Trees making their own rain? Sounds odd, doesn’t it? However, as you read further on in this article, you will realize that there are a lot of findings to support this weird phenomenon. Many of us may not know this, but the Amazon rainforests do have some strange weather patterns. For instance, the rains here begin two to three months before the seasonal winds bring the humid air from the ocean as is required for monsoons to happen. Researchers have done some research to discover that the moisture actually comes from the trees themselves. Read on to find out how trees in the Amazon forests make their own rain. This is could be counted among the most rare phenomena on Earth.
We are sure most of you are aware of the environment and forests due to the heart touching songs on climate change. But the rains that tree that Amazon forests create is not part of general knowledge. The researchers’ studies have provided concrete data to prove what has only been guesswork until now. There had been earlier research that showed that there was a collection of moisture in the atmosphere there on Amazon but the scientists were not sure why. One of the climate scientists from the University of California, Rong Fu said’ “All you can see is the water vapor, but you don’t know where it comes from,”.
Data from the satellites showed that the increase in moisture would coincide with the increase of the greenery or ‘greening’ in the rainforest. The growth of fresh leaves was something that was noticed and many researchers could only surmise that the increased moisture had something to do with this. They suspected that the moisture increase could be due to water vapor that occurred due to photosynthesis. Apparently, the plants release water vapor from the small pores from the underside of the leaves via a process called transpiration.
Fu had a feeling during the course of research that it was the plants themselves that cause moisture to be released but it needed to be proven. Fu and fellow scientists started observing the water vapor over the Amazon area using Aura Satellite of the NASA which was dedicated to the study of chemistry in the earth’s atmosphere. The moisture released from plants tends to be heavier than the moisture released from the oceans. The lightness of oceans’ moisture is because of the water molecules tend to leave behind deuterium, which is a heavy isotope of hydrogen (composed of one neutron and one proton) in the ocean itself. However, when plants release moisture into the atmosphere, they simply take it from the soil and release it into the atmosphere without changing the composition.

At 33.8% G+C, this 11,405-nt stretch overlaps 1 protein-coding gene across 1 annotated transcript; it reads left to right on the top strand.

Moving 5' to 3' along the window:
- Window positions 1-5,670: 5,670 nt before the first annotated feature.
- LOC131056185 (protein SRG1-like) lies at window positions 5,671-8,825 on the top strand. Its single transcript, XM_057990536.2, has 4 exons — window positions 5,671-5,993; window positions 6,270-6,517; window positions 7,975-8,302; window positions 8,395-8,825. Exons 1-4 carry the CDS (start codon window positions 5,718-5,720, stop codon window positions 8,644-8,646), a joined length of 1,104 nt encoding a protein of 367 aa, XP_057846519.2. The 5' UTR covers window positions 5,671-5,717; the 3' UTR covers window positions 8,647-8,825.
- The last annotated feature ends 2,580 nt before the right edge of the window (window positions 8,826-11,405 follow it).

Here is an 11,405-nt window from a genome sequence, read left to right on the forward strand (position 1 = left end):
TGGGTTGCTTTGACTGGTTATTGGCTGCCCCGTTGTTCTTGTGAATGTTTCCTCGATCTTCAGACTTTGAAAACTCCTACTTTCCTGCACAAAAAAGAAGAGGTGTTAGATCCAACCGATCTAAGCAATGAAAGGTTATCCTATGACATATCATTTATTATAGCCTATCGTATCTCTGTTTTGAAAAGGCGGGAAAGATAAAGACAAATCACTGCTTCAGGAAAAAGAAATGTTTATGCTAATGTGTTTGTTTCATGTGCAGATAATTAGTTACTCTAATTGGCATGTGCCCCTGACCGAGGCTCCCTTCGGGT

This difference in the moisture collected over Amazon forests with a heavier deuterium was what led scientists to believe that it could be moisture from the ocean. Further proof was the fact that deuterium content was highest at the end of the dry season in the Amazon when the greening period occurred when the strongest photosynthesis occurred.
It goes without saying that the rain clouds that have been induced by the plants have a cascading effect on the weather. The weather becomes warmer as these clouds make it rain which in turn causes the air to go and causes circulation to go up. Scientists believe that this circulation, in turn, is big enough to make changes in the wind patterns, which brings more humidity from the oceans. Studies show that the greenery helps seed rain in the atmosphere with the release of salt particles. However, detailed study shows that plants do trigger the actual rains.
This study is also important in the sense that it establishes more firmly the connection between plants and the role they play in the weather. Instead of just playing a passive role, plants can actually play an active role in regulating the fall of rain. If this phenomenon is true, then scientists feel that they should take factors like the cutting down of forests to predict changes that occur in weather conditions. This goes to show that deforestation has an adverse effect on weather and can go a long way to prevent drought.
Scientists are now studying forests in the Congo to see if something similar is occurring there too. Can you imagine the power of forests, if we find out how trees in the Amazon forests make their own rains? This discovery could help mitigate some of the problems that the current environment faces. We all know that there are many reasons that we need to work towards conservation of forests but this is one more reason to do so. It is not without foundation that conservationists insist that deforestation is one of the main concerns for adverse climate changes.